Human Rights Groups Oppose US Trade Benefits for Burma

By Doug Palmer 5 June 2013

WASHINGTON — Human rights advocates on Tuesday urged President Barack Obama’s administration not to extend new US trade benefits to Burma, despite economic and political reforms the country has made over the past two years.

“Burma does not yet have the safeguards in place to protect citizen’s rights and assure the rule of law, especially in resource-rich minority regions,” said Jennifer Quigley, executive director of the US Campaign for Burma.

“We do not support reinstatement of GSP for Burma at this time,” she told a panel of Obama administration officials at a hearing on whether to make Burma eligible for the US Generalized System of Preferences program, which waives import duties on goods from developing countries.

The hearing came two weeks after Burmese President Thein Sein visited Washington for talks with Obama, who has removed a number of sanctions on the impoverished Southeast Asian country in response to reforms it has made.

Thein Sein’s quasi-military government has freed democracy leader Aung San Suu Kyi and hundreds of political prisoners, scrapped censorship and legalized trade unions over the past two years.

The United States is considering adding Burma to the GSP program to help create jobs in the country and boost bilateral trade.

The United States imported US $275 million worth of clothing and other goods from Burma in 2003 before an import ban was imposed. In the months since most of the restrictions were lifted, there has been a trickle of imports, including $1.3 million in March and $2.4 million in April.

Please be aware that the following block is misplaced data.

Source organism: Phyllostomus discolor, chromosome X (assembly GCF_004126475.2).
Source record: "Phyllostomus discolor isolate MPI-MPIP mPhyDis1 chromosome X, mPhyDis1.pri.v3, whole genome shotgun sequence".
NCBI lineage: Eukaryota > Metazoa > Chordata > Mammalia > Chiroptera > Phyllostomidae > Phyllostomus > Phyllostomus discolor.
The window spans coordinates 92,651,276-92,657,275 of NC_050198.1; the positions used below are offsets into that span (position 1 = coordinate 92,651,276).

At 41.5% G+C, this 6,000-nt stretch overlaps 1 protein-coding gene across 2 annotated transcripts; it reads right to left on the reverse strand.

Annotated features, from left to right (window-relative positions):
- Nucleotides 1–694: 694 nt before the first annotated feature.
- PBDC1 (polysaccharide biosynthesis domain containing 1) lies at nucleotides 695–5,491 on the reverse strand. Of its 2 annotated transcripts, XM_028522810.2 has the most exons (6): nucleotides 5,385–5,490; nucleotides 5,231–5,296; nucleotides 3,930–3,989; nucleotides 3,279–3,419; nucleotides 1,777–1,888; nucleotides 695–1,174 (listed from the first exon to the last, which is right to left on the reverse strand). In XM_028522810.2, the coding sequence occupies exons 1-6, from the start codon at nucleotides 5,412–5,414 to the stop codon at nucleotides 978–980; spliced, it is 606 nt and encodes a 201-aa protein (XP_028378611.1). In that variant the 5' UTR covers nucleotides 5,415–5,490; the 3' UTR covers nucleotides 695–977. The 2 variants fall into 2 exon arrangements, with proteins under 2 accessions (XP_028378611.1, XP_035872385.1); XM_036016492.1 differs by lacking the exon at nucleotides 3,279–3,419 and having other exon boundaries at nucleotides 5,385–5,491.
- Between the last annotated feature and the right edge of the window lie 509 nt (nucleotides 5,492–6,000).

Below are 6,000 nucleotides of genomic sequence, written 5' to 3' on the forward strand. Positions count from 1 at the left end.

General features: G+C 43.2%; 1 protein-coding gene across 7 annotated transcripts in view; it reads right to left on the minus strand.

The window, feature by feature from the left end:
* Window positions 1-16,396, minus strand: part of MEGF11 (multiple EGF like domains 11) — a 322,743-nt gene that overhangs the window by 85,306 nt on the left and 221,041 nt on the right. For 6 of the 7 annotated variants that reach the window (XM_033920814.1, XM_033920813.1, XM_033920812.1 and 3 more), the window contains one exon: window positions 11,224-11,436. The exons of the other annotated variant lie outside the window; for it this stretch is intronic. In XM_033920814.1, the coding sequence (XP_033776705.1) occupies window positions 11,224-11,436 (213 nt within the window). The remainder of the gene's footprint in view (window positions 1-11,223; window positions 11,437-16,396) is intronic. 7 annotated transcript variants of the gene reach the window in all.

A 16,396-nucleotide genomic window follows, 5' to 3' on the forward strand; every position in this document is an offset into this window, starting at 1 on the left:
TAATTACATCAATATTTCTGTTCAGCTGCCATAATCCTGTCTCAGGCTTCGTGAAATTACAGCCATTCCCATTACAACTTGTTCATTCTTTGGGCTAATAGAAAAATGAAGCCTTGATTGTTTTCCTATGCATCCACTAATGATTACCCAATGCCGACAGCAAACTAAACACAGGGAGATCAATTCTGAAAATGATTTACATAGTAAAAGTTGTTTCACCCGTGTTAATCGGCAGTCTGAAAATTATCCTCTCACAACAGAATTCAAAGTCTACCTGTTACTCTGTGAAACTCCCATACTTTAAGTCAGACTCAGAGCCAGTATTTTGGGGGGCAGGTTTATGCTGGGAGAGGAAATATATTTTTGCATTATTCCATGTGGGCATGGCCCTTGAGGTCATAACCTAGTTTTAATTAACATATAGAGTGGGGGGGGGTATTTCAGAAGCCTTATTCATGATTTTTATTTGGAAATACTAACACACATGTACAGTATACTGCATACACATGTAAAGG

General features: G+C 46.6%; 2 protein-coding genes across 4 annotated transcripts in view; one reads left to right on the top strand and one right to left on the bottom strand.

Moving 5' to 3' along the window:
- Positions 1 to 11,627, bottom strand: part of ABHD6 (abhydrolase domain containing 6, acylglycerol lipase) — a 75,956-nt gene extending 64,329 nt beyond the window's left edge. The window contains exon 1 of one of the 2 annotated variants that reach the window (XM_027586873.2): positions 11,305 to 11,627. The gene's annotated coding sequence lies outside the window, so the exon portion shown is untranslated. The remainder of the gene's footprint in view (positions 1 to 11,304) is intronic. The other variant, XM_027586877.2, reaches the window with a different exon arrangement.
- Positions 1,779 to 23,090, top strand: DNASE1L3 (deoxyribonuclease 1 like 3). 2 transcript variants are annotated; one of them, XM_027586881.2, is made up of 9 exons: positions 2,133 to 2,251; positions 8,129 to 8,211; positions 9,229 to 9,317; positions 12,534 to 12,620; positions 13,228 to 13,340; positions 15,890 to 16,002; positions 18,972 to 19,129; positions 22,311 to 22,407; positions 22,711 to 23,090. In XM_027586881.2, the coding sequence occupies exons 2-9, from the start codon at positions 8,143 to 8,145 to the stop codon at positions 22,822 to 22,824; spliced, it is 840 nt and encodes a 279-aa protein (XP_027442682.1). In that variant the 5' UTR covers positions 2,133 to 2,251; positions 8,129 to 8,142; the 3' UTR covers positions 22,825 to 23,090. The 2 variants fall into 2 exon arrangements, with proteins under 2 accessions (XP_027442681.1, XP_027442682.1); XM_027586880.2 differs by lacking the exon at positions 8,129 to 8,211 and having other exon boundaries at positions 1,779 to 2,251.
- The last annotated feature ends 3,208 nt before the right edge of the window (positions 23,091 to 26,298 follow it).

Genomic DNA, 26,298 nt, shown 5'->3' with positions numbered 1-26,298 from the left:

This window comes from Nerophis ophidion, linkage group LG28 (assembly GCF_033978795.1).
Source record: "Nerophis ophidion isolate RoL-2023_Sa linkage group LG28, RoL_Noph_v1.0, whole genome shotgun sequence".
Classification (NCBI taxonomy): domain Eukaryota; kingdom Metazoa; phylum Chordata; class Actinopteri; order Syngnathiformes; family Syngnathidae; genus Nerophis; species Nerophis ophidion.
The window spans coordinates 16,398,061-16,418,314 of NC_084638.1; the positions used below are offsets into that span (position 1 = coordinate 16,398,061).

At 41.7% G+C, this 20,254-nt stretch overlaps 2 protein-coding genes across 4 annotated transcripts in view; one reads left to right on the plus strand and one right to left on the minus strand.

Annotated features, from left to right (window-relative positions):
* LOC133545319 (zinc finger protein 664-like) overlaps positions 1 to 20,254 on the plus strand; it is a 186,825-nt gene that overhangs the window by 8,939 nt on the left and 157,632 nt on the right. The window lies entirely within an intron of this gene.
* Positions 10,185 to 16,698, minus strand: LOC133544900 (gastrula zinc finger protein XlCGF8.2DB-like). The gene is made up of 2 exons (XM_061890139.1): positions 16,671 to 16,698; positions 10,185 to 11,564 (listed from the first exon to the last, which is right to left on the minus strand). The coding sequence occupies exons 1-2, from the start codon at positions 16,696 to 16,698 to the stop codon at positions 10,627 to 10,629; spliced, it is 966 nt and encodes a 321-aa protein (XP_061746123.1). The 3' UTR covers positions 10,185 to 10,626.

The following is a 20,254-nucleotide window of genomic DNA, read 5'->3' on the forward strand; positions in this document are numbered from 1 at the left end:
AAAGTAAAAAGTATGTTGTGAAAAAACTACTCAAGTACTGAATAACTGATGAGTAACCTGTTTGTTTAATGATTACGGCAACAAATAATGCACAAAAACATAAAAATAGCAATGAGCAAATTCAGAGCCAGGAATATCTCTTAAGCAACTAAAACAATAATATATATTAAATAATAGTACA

Sein Win, chairman of the Burma Fund, told the panel that adding Burma to the GSP program would only benefit “former and current Burmese military commanders and their cronies,” who he said control almost all of the major business entities in the country.

If the United States does decide to reinstate Burma in the GSP program, it should require importers to certify that there have been no human rights violations in connections with products they import from the country, said Jonathan Kaufman, legal advocacy coordinator for EarthRights International.

Obama should also withhold eligibility for oil, gas, mining and plantation agriculture products from Burma, until the country make progress on what Kaufman said was an “unusually high incidence of human rights abuses in those sectors.”

The panel also heard from Burmese government officials, who said adding Burma to the GSP program would help the country continue its political and economic transition.

“Although there remain some challenges, our reform is a systematic and peaceful process and worthy to be noted as a good example and model for other transitions,” said Burma’s ambassador to the United States, Than Swe.

He also stressed the strategic importance of Burma, a resource-rich country wedged between China, India and a number of fast-growing countries in Southeast Asia.

Restoring GSP would help lift millions of Burmese people out of poverty and stop an outflow of economic refugees looking for work in neighboring countries, he said.